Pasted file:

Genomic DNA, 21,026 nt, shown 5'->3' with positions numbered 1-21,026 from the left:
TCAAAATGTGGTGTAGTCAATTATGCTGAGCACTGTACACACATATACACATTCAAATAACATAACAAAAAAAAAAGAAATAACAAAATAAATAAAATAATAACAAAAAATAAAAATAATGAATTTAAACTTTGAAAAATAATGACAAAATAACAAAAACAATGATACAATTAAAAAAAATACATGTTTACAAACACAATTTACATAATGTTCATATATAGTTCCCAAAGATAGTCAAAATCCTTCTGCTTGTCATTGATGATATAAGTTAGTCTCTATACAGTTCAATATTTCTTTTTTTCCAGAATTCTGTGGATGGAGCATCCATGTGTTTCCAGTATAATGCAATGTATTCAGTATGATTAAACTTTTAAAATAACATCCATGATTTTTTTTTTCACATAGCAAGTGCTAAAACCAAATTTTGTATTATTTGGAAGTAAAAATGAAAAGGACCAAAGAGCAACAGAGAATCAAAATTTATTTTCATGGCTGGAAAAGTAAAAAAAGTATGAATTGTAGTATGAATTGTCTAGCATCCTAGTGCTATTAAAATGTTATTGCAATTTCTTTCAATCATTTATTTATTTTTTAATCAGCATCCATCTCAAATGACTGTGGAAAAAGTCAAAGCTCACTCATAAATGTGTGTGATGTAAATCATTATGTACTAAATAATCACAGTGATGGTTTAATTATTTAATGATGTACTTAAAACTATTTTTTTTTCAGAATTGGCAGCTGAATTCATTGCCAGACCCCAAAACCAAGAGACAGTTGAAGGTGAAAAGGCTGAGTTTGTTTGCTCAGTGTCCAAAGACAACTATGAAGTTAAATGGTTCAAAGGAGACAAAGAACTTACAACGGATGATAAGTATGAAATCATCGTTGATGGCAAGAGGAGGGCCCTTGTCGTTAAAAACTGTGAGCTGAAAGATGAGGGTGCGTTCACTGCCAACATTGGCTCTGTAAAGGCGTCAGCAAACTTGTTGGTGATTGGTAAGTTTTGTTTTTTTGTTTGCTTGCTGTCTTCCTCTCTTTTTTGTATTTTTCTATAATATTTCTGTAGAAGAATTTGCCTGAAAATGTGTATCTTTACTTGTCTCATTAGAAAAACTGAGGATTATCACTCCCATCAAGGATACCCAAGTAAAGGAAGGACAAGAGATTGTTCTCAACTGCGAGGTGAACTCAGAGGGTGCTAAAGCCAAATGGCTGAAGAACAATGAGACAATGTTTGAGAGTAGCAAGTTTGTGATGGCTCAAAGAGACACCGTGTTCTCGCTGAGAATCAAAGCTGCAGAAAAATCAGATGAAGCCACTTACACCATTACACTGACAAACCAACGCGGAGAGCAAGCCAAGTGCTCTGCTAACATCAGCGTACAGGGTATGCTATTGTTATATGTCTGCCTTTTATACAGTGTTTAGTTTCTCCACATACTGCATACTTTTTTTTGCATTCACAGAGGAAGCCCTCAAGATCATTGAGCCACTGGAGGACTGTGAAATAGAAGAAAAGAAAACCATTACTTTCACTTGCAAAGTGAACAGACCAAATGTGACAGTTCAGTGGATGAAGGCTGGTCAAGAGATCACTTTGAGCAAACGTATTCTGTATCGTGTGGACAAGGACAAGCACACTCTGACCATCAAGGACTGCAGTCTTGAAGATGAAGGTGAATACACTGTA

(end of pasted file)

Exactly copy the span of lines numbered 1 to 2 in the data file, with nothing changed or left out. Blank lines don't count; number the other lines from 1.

Genomic DNA, 21,026 nt, shown 5'->3' with positions numbered 1-21,026 from the left:
TCAAAATGTGGTGTAGTCAATTATGCTGAGCACTGTACACACATATACACATTCAAATAACATAACAAAAAAAAAAGAAATAACAAAATAAATAAAATAATAACAAAAAATAAAAATAATGAATTTAAACTTTGAAAAATAATGACAAAATAACAAAAACAATGATACAATTAAAAAAAATACATGTTTACAAACACAATTTACATAATGTTCATATATAGTTCCCAAAGATAGTCAAAATCCTTCTGCTTGTCATTGATGATATAAGTTAGTCTCTATACAGTTCAATATTTCTTTTTTTCCAGAATTCTGTGGATGGAGCATCCATGTGTTTCCAGTATAATGCAATGTATTCAGTATGATTAAACTTTTAAAATAACATCCATGATTTTTTTTTTCACATAGCAAGTGCTAAAACCAAATTTTGTATTATTTGGAAGTAAAAATGAAAAGGACCAAAGAGCAACAGAGAATCAAAATTTATTTTCATGGCTGGAAAAGTAAAAAAAGTATGAATTGTAGTATGAATTGTCTAGCATCCTAGTGCTATTAAAATGTTATTGCAATTTCTTTCAATCATTTATTTATTTTTTAATCAGCATCCATCTCAAATGACTGTGGAAAAAGTCAAAGCTCACTCATAAATGTGTGTGATGTAAATCATTATGTACTAAATAATCACAGTGATGGTTTAATTATTTAATGATGTACTTAAAACTATTTTTTTTTCAGAATTGGCAGCTGAATTCATTGCCAGACCCCAAAACCAAGAGACAGTTGAAGGTGAAAAGGCTGAGTTTGTTTGCTCAGTGTCCAAAGACAACTATGAAGTTAAATGGTTCAAAGGAGACAAAGAACTTACAACGGATGATAAGTATGAAATCATCGTTGATGGCAAGAGGAGGGCCCTTGTCGTTAAAAACTGTGAGCTGAAAGATGAGGGTGCGTTCACTGCCAACATTGGCTCTGTAAAGGCGTCAGCAAACTTGTTGGTGATTGGTAAGTTTTGTTTTTTTGTTTGCTTGCTGTCTTCCTCTCTTTTTTGTATTTTTCTATAATATTTCTGTAGAAGAATTTGCCTGAAAATGTGTATCTTTACTTGTCTCATTAGAAAAACTGAGGATTATCACTCCCATCAAGGATACCCAAGTAAAGGAAGGACAAGAGATTGTTCTCAACTGCGAGGTGAACTCAGAGGGTGCTAAAGCCAAATGGCTGAAGAACAATGAGACAATGTTTGAGAGTAGCAAGTTTGTGATGGCTCAAAGAGACACCGTGTTCTCGCTGAGAATCAAAGCTGCAGAAAAATCAGATGAAGCCACTTACACCATTACACTGACAAACCAACGCGGAGAGCAAGCCAAGTGCTCTGCTAACATCAGCGTACAGGGTATGCTATTGTTATATGTCTGCCTTTTATACAGTGTTTAGTTTCTCCACATACTGCATACTTTTTTTTGCATTCACAGAGGAAGCCCTCAAGATCATTGAGCCACTGGAGGACTGTGAAATAGAAGAAAAGAAAACCATTACTTTCACTTGCAAAGTGAACAGACCAAATGTGACAGTTCAGTGGATGAAGGCTGGTCAAGAGATCACTTTGAGCAAACGTATTCTGTATCGTGTGGACAAGGACAAGCACACTCTGACCATCAAGGACTGCAGTCTTGAAGATGAAGGTGAATACACTGTA